KNIGHTS chief executive Matt Gidley said the Australian Sports Anti-Doping Authority had cleared coach Wayne Bennett and the club's support staff of any wrongdoing regarding the Australian Crime Commission's report but stopped short of giving players the same assurance.
After confirming early on Tuesday the Knights were one of six NRL clubs referred to in the ACC's Project Aperio investigation into organised crime and drugs in sport, Gidley met with ASADA in Sydney later in the day for clarification.
Gidley joined the chief executives of the five other clubs - Canberra, Cronulla, Manly, North Queensland and Penrith - for an all-in meeting chaired by Tony Whitlam QC, the head of the NRL's integrity unit, then had a private briefing with ASADA officials.
In a statement issued by the Knights after those meetings, Gidley said he was ''confident we have no issues of concern'' but would not elaborate due to a confidentiality agreement.
''While no specific details or players were mentioned by the ASADA representatives, they made it clear the Knights coaching staff and support team, and their procedures, were given the all-clear,'' Gidley said.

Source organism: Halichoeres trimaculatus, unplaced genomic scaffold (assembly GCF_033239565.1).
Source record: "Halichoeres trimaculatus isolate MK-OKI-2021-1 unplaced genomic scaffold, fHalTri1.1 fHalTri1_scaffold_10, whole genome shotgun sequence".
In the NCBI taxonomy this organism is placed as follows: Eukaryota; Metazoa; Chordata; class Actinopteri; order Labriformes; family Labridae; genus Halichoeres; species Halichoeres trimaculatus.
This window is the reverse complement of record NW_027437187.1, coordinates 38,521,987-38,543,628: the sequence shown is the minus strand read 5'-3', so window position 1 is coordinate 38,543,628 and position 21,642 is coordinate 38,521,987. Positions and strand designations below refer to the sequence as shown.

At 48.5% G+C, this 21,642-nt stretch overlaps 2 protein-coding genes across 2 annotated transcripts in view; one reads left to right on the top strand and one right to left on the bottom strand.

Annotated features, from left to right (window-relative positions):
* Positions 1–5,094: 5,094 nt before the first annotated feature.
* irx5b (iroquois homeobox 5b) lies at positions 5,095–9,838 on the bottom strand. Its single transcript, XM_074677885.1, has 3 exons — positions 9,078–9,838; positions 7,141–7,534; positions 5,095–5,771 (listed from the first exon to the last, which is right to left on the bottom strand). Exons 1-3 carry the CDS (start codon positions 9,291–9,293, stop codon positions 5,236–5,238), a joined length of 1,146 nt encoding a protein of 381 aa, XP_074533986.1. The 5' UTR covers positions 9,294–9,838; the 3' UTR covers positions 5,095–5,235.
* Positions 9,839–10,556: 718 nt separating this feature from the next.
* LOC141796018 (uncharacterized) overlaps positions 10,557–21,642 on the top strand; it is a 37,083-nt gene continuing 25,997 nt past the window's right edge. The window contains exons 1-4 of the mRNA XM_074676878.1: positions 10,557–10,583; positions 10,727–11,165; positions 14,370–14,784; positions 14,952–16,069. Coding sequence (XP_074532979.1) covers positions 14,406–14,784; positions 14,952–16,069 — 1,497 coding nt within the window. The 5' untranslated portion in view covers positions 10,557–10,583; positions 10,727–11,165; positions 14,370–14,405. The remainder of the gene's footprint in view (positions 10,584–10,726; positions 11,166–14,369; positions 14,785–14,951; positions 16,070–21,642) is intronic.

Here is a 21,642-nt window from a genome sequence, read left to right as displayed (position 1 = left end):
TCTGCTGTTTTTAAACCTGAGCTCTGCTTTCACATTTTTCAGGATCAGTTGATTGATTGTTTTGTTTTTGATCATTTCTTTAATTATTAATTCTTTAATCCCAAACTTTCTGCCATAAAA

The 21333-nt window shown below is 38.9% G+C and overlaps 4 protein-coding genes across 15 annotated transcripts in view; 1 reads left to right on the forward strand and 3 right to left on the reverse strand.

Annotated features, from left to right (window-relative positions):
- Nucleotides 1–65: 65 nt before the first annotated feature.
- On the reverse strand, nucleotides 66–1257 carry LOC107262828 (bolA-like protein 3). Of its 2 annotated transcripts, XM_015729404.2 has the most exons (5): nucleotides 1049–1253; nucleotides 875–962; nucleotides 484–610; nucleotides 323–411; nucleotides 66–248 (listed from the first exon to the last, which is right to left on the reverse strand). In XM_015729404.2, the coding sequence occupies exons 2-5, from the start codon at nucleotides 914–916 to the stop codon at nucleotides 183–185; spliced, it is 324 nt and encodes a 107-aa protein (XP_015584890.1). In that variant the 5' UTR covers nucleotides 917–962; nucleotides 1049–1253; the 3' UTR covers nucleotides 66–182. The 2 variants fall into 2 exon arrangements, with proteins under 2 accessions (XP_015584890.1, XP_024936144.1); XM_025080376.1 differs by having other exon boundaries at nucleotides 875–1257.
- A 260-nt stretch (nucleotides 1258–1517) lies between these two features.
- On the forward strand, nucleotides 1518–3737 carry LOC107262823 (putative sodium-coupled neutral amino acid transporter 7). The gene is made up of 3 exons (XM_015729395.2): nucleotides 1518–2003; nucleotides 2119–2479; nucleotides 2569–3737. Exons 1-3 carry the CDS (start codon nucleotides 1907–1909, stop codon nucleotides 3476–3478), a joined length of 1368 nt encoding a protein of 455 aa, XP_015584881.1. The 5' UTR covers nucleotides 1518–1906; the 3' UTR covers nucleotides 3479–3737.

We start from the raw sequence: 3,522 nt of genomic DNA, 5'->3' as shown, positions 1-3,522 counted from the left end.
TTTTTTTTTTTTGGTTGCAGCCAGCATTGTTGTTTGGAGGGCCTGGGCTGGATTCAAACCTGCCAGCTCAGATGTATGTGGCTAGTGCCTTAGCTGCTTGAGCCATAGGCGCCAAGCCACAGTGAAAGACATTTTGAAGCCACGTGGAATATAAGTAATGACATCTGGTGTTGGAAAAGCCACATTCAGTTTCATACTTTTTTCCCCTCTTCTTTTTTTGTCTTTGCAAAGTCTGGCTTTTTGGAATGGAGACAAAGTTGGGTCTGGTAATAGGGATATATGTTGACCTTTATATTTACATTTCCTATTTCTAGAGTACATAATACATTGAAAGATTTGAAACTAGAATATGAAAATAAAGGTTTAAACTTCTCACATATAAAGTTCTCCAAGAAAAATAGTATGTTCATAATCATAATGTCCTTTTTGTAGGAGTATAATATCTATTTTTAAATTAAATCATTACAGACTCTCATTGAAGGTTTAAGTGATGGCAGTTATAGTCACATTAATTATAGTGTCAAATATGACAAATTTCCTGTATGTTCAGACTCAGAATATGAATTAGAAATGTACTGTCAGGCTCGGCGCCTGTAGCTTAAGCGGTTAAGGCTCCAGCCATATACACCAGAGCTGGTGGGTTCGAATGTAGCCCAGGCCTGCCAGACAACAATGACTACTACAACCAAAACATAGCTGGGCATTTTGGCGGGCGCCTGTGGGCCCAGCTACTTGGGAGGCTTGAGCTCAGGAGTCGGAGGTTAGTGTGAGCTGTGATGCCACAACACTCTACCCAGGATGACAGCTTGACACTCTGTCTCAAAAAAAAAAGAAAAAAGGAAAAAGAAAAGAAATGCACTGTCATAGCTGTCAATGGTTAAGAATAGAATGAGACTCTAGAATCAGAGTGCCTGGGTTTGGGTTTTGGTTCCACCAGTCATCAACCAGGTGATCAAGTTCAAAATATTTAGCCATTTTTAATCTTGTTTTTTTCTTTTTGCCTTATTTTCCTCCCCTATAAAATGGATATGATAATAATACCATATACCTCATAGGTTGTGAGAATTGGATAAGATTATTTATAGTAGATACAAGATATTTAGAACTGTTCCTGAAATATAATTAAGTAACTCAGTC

''We are bound by a confidentiality agreement and can't go into details of the meeting but we now have a much better understanding of the process and we completely support what the NRL is doing.''
Bennett said earlier he was frustrated by the lack of information being passed on by the ACC, NRL and ASADA, but the Knights were happy to co-operate with any investigation because they had nothing to hide.
''If there's issues, then we want to get them resolved, but it's just the manner it's all been done and the way it's all been handled,'' Bennett said. ''It's created a fair bit of angst and frustration for everybody concerned, particularly our club here anyway.''